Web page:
Six Nations Solidarity
News | Background | What you can do | Links
Monday, June 05, 2006
[SISIS note: The following mainstream news article is provided for reference only, as an example of how mainstream media treats indigenous resistance to genocide. Mainstream media often presents biased and distorted information, lacking pertinent facts and/or context. Inclusion of this article on our site should not be considered an endorsement by SISIS.]
Last month’s blackout, which left parts of Norfolk County in the dark for 36 hours, has cost local businesses at least $823,000, says a report from the county.
And that amount is likely to climb higher as responses from a survey by Norfolk’s economic development department continue to come in, the county warned in a press release last night.
Losses include lost business and inventory, additional labour expenses, and being victimized by criminals.
Forty-eight per cent of businesses that responded to the survey said it would take a week or less to recover from the blackout. Ten per cent said it would take more than a month.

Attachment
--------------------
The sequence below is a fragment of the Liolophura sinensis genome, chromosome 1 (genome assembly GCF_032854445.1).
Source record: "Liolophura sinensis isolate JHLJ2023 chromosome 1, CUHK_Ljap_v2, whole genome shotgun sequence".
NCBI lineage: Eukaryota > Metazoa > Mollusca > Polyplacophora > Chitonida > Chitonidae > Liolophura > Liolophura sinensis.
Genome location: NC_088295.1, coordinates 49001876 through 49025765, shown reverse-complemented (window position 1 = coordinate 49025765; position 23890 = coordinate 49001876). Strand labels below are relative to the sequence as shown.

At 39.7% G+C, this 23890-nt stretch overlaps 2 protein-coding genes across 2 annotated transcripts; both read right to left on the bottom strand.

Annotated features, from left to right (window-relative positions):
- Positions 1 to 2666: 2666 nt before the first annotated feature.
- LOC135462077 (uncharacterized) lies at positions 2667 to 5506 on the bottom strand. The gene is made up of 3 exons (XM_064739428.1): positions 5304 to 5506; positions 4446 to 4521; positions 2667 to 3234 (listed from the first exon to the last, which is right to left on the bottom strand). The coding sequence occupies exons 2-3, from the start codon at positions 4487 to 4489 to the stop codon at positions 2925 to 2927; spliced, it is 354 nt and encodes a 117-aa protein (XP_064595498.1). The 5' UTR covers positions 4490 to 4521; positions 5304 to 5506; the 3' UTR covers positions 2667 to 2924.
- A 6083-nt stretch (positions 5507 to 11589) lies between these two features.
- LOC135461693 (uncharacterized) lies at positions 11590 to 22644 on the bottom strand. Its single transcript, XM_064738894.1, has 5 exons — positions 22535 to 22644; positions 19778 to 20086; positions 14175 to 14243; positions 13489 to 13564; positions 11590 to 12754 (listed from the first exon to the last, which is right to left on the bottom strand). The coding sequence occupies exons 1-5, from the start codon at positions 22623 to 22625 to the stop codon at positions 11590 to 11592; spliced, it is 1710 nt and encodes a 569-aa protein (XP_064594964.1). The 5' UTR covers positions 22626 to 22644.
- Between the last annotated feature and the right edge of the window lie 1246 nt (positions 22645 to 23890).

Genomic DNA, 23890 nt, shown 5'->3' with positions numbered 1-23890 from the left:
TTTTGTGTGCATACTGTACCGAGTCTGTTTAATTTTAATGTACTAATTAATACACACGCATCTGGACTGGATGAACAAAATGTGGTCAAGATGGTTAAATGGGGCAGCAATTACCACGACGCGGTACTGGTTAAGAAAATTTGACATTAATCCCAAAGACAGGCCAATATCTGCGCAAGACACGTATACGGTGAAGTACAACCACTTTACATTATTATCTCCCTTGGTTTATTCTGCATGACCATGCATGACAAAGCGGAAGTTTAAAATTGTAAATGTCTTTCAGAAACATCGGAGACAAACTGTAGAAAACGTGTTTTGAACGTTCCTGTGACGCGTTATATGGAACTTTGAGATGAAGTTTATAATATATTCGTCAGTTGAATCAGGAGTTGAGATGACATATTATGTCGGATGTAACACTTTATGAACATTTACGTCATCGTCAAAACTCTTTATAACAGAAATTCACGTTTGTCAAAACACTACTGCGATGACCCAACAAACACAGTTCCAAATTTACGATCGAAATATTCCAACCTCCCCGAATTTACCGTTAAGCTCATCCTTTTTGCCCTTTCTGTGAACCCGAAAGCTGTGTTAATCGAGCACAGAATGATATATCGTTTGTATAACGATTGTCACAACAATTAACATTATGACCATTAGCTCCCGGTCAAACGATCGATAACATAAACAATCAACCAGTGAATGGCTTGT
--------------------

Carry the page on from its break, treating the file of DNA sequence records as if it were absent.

About 120 surveys were distributed to Norfolk’s main employers. So far 71 have responded.
The companies employ a total of 1,838 people.
Other findings in the survey are:
The blackout occurred when a car was driven into a transformer station near Caledonia and set on fire. Police continue to investigate. The incident happened after town residents clashed with native protesters who have been occupying a housing development site. Native protesters claim the land belongs to Six Nations.